- Respiratory Arrest Algorithm
- Opioid Emergency Algorithm
- Post-Cardiac Arrest Algorithm
- Suspected Stroke Algorithm
Using the algorithm
- Search for and correct potentially reversible causes of arrest and brady/tachycardia.The reversible causes of cardiac arrests are colloquially referred to as the 5 Hs and Ts. The H’s stand for the following: Hypovolemia; Hypoxia/Hypoxemia; Hydrogen Ion Excess (Acidosis); Hypokalemia/Hyperkalemia; and Hypothermia while the T’s represent: Tamponade (Cardiac); Toxins; Tension Pneumothorax; and Thrombosis (Coronary or Pulmonary).
- Exercise caution before using epinephrine in arrests associated with cocaine or other sympathomimetic drugs. Epinephrine is not required until after the second DC shock in standard ACLS management as DC shock in itself releases significant quantities of epinephrine
- Administration of atropine 1 mg dose (IV) bolus for asystole or slow PEA (rate<60/min) is no longer recommended.
- In PEA arrests associated with hyperkalemia, hypocalcemia, or Ca2+
channel blocking drug overdose, give 10mL 10% calcium chloride (IV) (6.8 mmol/L)
- Consider amiodarone for ventricular fibrillation (VF)/pulseless ventricular tachycardia (VT) after 3 attempts at defibrillation, as there is evidence it improves response in refractory VF / VT.(Note: as of the 2010 guidelines, amiodarone is preferred as the first-line antiarrythmic, moving lidocaine to a second-line backup if amiodarone is unavailable
- For torsades de pointes, refractory VF in people with digoxin toxicity or hypomagnesemia, give IV magnesium sulfate 8 mmol (4mL of 50% solution)
- In the 2010 ACLS pulseless arrest algorithm, vasopressin may replace the first or second dose of epinephrine.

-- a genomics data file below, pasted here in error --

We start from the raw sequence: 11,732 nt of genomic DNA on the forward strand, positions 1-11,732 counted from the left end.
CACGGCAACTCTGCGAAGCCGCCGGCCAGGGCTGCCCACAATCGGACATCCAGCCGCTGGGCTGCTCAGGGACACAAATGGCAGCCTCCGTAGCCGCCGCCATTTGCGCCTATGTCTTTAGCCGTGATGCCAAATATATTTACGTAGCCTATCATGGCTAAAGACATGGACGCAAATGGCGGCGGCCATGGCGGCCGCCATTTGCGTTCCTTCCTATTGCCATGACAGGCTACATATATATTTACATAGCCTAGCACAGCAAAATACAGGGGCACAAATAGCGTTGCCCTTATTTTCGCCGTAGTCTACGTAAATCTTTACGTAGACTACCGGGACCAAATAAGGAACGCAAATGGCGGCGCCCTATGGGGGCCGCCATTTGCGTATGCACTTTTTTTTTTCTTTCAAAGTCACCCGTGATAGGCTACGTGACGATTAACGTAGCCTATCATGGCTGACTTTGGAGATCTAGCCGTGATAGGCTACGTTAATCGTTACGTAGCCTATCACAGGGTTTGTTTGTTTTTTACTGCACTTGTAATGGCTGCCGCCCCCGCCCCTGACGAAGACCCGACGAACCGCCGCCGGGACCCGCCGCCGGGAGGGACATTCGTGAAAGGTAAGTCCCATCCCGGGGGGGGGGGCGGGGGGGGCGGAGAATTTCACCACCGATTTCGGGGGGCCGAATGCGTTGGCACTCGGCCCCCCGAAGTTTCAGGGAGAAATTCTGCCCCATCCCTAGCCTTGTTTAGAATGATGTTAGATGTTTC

The ACLS guidelines were first published in 1974 by the American Heart Association and were updated in 1980, 1986, 1992, 2000, 2005, 2010, and most recently in 2015. Starting in 2015, updates are to be made on an ongoing basis. Nevertheless, the traditional major updates at five-year intervals will continue.
- Cardiopulmonary resuscitation (CPR)
- British Heart Foundation
- Indian Heart Association
- Pediatric Advanced Life Support
- Resuscitation Council (UK)
- ACLS: Principles and Practice. Dallas: American Heart Association. 2003. p. 1. ISBN 978-0-87493-341-3.
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- "Highlights of the 2015 American Heart Association Guidelines Update for CPR and ECC" (PDF). American Heart Association. 2015. Archived from the original (PDF) on March 13, 2016. Retrieved March 1, 2016.
- "Executive Summary of the 2015 American Heart Association Guidelines for CPR and Emergency Cardiovascular Care". www.jems.com. Retrieved 2016-03-02.
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- Jauch EC, Cucchiara B, Adeoye O, Meurer W, Brice J, Chan Y-F, Gentile N, Hazinski MF. "Part 11: adult stroke: 2010 American Heart Association Guidelines for Cardiopulmonary Resuscitation and Emergency Cardiovascular Care" Circulation 2010;122(suppl 3):S818–S828. http://circ.ahajournals.org/content/122/18_suppl_3/S818
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- ACLS Subcommittee 2010-2011; Clifton W Callaway; et al. (2011). Advanced Cardiovascular Life Support Provider Manual, Professional. p. 72.